Northern Shovelers are among the more commonly seen ducks during winter months in the Tucson area. These are migratory birds, visiting us regularly each fall and winter. This winter, however, there are far fewer of these birds visiting traditional haunts than in previous winters. At Sweetwater Wetlands I’m used to seeing dozens of these birds on the interior ponds. This year, there are only a handful. It’s unclear to me why that is so. Perhaps the el Niño weather pattern has something to do with it, but I’m just guessing.
But, there are some here and it is a pleasure to photograph them. They are beautiful. These ducks are considerably smaller than the common Mallards. Here’s a female.She’s an attractive and graceful bird. As is the case with many species of duck she is considerably drabber than a male, shown below, but her plumage with its intricate patterns of beige and white, is still gorgeous.
Now, here’s a male.
The bird’s brilliant russet/white/green plumage is striking as is its golden yellow eye.
Notice the beaks on both the male and female. They are huge in proportion to the birds’ bodies and much larger, both objectively and proportionately, than the beaks on any other ducks. To what purpose? Shovelers are filter feeders. They feed by sucking water into their mouths and filtering it through sieve-like strainers (“lamellae”) that have the same purpose as the baleine plates on certain species of whale. Small invertebrates get trapped on the strainers and the ducks consume them as food.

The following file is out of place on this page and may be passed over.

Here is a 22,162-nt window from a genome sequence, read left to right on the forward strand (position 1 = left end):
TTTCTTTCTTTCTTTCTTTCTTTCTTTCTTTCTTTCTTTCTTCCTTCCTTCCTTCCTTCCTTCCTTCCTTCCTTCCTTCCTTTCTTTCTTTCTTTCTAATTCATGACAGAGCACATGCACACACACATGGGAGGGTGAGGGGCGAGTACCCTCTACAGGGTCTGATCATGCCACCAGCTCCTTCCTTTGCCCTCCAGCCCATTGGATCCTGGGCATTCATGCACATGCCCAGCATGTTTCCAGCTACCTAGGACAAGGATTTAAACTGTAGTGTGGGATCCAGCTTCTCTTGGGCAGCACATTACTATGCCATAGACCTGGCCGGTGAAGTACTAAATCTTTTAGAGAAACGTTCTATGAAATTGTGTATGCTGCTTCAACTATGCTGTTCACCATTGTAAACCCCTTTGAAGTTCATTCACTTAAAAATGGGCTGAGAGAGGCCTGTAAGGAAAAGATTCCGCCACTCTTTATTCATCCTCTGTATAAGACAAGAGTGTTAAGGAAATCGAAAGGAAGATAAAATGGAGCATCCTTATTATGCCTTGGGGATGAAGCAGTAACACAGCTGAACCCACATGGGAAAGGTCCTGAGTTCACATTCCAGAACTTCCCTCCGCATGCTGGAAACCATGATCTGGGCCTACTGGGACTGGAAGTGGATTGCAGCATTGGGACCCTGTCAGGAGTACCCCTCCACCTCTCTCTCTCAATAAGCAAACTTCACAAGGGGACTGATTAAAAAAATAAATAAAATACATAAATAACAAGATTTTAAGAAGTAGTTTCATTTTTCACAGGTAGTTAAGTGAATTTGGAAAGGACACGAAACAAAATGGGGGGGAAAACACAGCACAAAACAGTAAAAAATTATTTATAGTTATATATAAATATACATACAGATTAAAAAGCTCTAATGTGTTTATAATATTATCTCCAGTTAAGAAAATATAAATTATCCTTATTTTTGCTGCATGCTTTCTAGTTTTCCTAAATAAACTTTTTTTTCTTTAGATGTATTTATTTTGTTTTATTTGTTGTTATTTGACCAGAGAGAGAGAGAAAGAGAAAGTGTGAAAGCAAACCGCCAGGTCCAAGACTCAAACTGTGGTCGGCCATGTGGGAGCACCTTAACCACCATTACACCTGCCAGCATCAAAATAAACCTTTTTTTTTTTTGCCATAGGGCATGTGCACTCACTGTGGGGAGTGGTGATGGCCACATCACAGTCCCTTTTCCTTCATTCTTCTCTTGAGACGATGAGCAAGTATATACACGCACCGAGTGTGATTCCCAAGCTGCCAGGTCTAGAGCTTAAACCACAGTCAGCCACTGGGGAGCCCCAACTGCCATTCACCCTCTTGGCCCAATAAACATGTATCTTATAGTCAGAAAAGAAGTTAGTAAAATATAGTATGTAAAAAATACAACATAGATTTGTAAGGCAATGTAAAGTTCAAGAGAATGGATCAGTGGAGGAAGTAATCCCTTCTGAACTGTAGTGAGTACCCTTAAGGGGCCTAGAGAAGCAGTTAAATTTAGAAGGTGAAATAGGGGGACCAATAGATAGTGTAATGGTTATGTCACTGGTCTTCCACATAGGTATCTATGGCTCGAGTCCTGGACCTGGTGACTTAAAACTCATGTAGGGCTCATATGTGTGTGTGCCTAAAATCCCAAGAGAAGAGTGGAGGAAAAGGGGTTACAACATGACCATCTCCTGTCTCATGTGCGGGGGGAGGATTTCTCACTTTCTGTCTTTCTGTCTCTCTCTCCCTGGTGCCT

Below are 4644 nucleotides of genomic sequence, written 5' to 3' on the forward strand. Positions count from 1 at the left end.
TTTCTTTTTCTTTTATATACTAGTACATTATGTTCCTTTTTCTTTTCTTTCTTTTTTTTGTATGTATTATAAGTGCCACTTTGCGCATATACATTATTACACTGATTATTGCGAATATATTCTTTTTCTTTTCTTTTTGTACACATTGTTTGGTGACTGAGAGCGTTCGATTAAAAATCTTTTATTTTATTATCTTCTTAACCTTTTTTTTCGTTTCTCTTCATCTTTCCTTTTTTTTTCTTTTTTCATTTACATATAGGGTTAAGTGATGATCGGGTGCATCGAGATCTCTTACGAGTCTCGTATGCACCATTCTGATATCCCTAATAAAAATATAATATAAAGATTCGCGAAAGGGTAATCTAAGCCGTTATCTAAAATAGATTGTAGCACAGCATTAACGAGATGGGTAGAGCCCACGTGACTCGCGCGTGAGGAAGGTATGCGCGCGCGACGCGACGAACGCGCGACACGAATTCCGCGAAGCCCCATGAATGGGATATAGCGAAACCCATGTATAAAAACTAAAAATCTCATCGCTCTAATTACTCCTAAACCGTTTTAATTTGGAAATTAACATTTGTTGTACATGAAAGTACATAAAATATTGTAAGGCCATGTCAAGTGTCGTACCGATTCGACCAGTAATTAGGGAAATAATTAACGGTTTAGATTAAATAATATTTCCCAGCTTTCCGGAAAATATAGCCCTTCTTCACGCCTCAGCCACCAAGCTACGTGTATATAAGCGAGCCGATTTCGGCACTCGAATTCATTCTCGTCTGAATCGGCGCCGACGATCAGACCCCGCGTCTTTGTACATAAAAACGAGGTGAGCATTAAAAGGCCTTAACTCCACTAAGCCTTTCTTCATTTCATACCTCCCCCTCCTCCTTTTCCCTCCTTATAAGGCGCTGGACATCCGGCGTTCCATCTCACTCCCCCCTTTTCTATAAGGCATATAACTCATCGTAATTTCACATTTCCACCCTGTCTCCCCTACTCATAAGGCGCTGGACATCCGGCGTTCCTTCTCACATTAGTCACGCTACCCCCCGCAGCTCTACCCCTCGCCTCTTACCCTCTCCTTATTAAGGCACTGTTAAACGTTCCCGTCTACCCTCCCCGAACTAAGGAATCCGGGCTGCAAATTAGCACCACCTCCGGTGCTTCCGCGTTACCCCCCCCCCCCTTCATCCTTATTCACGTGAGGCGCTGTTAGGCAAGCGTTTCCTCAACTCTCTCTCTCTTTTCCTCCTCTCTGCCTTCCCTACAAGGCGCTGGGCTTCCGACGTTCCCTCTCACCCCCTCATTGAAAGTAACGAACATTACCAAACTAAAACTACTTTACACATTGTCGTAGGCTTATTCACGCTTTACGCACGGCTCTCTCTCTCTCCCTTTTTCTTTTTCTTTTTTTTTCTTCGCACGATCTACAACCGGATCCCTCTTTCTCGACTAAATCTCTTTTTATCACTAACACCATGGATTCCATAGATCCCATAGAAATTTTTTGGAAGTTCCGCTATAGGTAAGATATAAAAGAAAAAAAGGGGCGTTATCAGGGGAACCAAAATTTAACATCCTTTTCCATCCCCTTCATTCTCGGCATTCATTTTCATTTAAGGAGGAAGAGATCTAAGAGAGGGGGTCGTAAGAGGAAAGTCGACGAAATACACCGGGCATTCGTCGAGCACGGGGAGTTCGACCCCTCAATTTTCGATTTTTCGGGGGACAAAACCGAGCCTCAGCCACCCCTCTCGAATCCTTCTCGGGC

Here’s a shoveler feeding. You’ll notice that he (the bird is an immature male) has his head nearly fully immersed in the water.
That’s typical for this species. It’s not uncommon for one of these ducks to swim in circles, sometimes for many minutes, with its head partially immersed like this. Sometimes, Shovelers will immerse their entire upper bodies in the water as they feed. However, they do not dive for their food. That behavior is reserved for an entirely different class of ducks. Shovelers are “dabblers,” meaning they feed on the surface. Ducks that dive are called “divers.”
Images made with a Canon 5Diii, 400DO, aperture preferred setting. The first image shot at ISO 1000, f5.6 @ 1/3200. The second image shot at ISO 400, f7.1 @ 1/1000. The third image shot at ISO 400, f7.1 @ 1/500.